Senior staff are preparing to stage an exodus at Asda after receiving final payouts from a share scheme run by the grocer’s American owner. Industry sources and headhunters said that they had been contacted by several Asda executives looking to leave, with one saying that the level of inquiries was much higher than normal for the sector. (The Times £)
The Covid-19 pandemic has resulted in online grocery becoming consistently profitable for conventional UK supermarkets for the first time, according to new research. (The Financial Times £)
Despite Deliveroo’s disappointing IPO, investors are pouring money into ‘dark store’ disrupters, writes The FT. Investors have ploughed almost $14bn into on-demand grocery delivery services globally since the beginning of the pandemic, according to PitchBook Data, with more funding arriving during the first three months of 2021 than the whole of last year. (The Financial Times £)
Investors are betting that today’s high street reopening will usher in a summer spending spree that provides a desperately needed boost to retailers, pubs and restaurants after a devastating year (The Times £). Confidence among Britain’s biggest businesses has hit a record high according to new figures published as parts of the economy reopen from lockdown (Sky News).
People are returning to the high street, but the retail crash has changed it beyond recognition, writes John Harris in The Guardian. The easing of Covid restrictions in England will reveal the effects of the loss of brick and mortar shops in our towns and cities. (The Guardian)
The British Retail Consortium estimated that lockdowns across 2020 cost non-essential retail £22bn in lost sales. So with non-essential shops allowed to open again on Monday after nearly four months, retailers have concocted plans to make real-life shopping trips a pastime once again. (The Guardian)
The head of a pub chain says he fears for some in the industry despite hospitality venues being able to reopen. (The BBC)
The cold snap that Britain has been experiencing over the past week have dimmed the excitement, and commercial prospects, of many landlords for Monday’s reopening under Prime Minister Boris Johnson’s gradual easing of coronavirus restrictions (The Financial Times £).
The boss of John Lewis has insisted the department store chain will not close any more shops and defended its strategy, just two weeks after the retailer announced plans to shut eight outlets (The Times £). A fifth of John Lewis customers are not in easy driving distance of their nearest store after a third of its shops were closed (The Daily Mail)
John Lewis has launched thousands of new low-price products in a value range called Anyday as boss Dame Sharon White fights to lure the middle classes back to its stores and website (The Telegraph). John Lewis will reopen stores with an ‘affordable’ range designed to attract younger customers to the department store (The Daily Mail)
Shoppers flock to try new vegan butchers, writes The Guardian. People queue for an hour for ‘cuts’ at the latest startups – and now supermarkets are opening meat-free counters. (The Guardian)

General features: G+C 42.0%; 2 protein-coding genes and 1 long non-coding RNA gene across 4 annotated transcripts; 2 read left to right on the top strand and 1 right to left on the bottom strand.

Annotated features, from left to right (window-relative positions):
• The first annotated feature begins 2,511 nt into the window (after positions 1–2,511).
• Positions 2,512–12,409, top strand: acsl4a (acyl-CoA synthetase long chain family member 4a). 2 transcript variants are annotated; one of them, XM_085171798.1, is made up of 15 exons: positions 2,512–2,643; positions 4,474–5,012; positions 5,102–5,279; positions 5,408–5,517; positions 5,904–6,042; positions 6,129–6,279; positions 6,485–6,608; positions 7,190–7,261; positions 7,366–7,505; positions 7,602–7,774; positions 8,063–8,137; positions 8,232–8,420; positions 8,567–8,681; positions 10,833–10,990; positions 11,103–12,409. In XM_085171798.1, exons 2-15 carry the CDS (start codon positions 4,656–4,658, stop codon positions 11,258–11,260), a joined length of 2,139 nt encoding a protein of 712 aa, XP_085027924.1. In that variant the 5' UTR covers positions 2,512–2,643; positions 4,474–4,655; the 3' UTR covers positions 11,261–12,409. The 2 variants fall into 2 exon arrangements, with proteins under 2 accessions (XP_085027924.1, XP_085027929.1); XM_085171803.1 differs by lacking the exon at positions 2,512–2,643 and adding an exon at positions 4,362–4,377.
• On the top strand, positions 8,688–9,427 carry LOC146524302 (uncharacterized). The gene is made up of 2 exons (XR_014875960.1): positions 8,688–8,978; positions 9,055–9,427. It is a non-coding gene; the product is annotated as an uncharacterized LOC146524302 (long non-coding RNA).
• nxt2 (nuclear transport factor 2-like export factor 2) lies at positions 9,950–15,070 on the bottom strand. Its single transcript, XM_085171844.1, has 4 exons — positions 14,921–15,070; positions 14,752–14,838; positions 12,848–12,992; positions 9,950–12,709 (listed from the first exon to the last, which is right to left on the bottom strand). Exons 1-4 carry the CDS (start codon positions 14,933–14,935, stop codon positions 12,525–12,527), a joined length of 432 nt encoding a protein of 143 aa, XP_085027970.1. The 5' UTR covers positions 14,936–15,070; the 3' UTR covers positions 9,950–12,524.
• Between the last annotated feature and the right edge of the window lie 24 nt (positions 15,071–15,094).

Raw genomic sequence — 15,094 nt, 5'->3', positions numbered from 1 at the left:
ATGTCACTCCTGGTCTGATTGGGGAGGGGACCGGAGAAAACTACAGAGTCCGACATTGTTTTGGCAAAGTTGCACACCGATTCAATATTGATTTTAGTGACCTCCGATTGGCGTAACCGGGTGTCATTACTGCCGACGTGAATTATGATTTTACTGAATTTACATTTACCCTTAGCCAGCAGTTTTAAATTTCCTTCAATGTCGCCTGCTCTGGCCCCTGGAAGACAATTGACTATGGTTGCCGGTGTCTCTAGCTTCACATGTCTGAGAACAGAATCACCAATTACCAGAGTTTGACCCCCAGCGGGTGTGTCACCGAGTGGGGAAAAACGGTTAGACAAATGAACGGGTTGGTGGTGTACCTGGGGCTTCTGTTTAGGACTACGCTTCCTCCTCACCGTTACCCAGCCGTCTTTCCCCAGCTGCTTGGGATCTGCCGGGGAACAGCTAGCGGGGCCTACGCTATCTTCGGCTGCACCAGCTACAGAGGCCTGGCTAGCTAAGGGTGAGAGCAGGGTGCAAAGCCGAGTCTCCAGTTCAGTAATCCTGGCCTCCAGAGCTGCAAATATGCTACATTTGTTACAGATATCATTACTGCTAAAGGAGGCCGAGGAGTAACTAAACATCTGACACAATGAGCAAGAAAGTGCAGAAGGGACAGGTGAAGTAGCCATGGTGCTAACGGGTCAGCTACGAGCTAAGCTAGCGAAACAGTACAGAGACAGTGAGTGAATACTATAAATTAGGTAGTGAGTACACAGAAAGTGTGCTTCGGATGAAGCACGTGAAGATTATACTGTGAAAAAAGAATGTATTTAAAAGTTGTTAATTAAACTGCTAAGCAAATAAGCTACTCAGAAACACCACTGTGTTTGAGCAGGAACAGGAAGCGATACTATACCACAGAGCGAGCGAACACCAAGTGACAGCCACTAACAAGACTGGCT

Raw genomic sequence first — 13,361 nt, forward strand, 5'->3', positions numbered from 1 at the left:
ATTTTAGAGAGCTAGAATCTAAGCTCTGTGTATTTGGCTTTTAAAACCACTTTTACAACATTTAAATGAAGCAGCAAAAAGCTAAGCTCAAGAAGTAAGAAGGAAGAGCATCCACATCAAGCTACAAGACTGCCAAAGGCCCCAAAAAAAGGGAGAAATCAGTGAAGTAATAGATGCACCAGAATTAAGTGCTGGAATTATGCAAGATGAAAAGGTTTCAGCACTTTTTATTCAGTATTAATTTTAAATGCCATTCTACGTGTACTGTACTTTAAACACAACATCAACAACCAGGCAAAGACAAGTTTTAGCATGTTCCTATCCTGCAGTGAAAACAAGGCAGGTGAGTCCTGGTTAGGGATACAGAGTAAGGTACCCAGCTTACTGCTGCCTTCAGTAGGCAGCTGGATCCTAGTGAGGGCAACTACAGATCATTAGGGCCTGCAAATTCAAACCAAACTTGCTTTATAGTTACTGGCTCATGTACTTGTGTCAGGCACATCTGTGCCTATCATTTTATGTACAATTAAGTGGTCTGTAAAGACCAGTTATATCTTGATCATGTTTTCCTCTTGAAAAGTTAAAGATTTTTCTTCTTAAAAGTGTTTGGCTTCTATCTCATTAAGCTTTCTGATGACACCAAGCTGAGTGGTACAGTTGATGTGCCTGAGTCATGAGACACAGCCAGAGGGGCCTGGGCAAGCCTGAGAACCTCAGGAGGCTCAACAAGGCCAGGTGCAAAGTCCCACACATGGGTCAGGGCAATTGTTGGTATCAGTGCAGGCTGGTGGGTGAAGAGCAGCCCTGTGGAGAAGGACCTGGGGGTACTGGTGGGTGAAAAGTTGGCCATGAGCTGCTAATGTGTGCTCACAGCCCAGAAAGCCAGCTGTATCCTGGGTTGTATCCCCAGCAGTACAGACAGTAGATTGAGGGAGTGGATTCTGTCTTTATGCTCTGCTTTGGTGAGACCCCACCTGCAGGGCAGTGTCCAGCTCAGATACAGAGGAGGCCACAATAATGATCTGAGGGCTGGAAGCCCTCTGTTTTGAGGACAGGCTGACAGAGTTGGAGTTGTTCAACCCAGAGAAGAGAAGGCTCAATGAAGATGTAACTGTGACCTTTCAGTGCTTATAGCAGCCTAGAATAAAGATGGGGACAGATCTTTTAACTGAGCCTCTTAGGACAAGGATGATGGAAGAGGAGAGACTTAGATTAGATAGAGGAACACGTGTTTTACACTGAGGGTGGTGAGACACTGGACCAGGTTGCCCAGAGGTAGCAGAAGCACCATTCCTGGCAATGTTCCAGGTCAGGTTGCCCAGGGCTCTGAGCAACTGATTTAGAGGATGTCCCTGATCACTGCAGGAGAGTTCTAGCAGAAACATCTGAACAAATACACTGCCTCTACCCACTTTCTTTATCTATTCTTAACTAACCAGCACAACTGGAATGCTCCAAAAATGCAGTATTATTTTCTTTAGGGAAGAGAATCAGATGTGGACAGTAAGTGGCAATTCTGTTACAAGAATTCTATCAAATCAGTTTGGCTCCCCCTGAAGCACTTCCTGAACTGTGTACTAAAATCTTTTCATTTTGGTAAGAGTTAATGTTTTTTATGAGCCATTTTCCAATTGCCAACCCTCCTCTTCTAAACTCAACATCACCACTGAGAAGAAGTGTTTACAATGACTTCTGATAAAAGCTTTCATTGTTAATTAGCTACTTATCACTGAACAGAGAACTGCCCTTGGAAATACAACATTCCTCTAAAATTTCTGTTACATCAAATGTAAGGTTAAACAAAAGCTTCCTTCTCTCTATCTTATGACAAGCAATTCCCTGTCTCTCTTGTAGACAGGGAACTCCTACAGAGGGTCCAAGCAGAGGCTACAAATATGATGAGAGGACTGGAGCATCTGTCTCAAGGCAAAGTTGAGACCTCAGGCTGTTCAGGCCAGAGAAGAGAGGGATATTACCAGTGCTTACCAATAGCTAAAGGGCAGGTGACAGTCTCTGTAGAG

One of the world’s leading private equity firms is backing a surprise bid to run the National Lottery. CVC Capital Partners, the owner of rugby’s Six Nations, is behind an offer put forward by Sisal, the operator of Italy’s top lottery. (The Daily Mail)
Plans to install 5,000 rapid and ultra-rapid electric vehicle chargers in Britain by 2025 have been set out by Royal Dutch Shell. (The Times £)
Yo Sushi has signed a deal with WH Smith to sell pre-packed sushi at two hospitals in Wakefield and Southampton. It also will expand into five travel hubs in London. (The Times £)
Struggling shopping centre giant Hammerson has agreed to sell its retail parks to the Canadian private equity player Brookfield as it tries to shore up its balance sheet. (The Times £)
The boss of AO World has waded into the disastrous flotation of Deliveroo by claiming that the London stock market does not like the uncertainty that comes with entrepreneurship. (The Times £)
Amazon workers have voted not to unionise at one of the company’s warehouses in Alabama in a major victory for the company (Sky News). Amazon has defeated activists hoping to establish the company’s first unionised warehouse in the US (The BBC).
This bout may have several more rounds to run, writes The FT. With the Retail, Wholesale and Department Store Union set to appeal against what it alleges were Amazon’s “egregious and illegal” anti-union tactics, the publicity may yet embolden other workers. (The Financial Times £)
The distillery behind Kew Gardens Gin has today launched a crowdfunding campaign to capitalise on optimism around hospitality’s reopening. (The Daily Mail)
Unilever’s ‘skin lightening’ cream tests its purpose, writes The FT. The fmcg multinational seeks to challenge ‘narrow beauty ideals’ in packaging and advertising. (The Financial Times £)
Chinese tech giant Alibaba said on Monday that it accepted a record penalty imposed by the country’s anti-monopoly regulator (The BBC). Chinese regulators have fined Alibaba a record Rmb18.2bn after finding that the ecommerce group had abused its market dominance (The Financial Times £).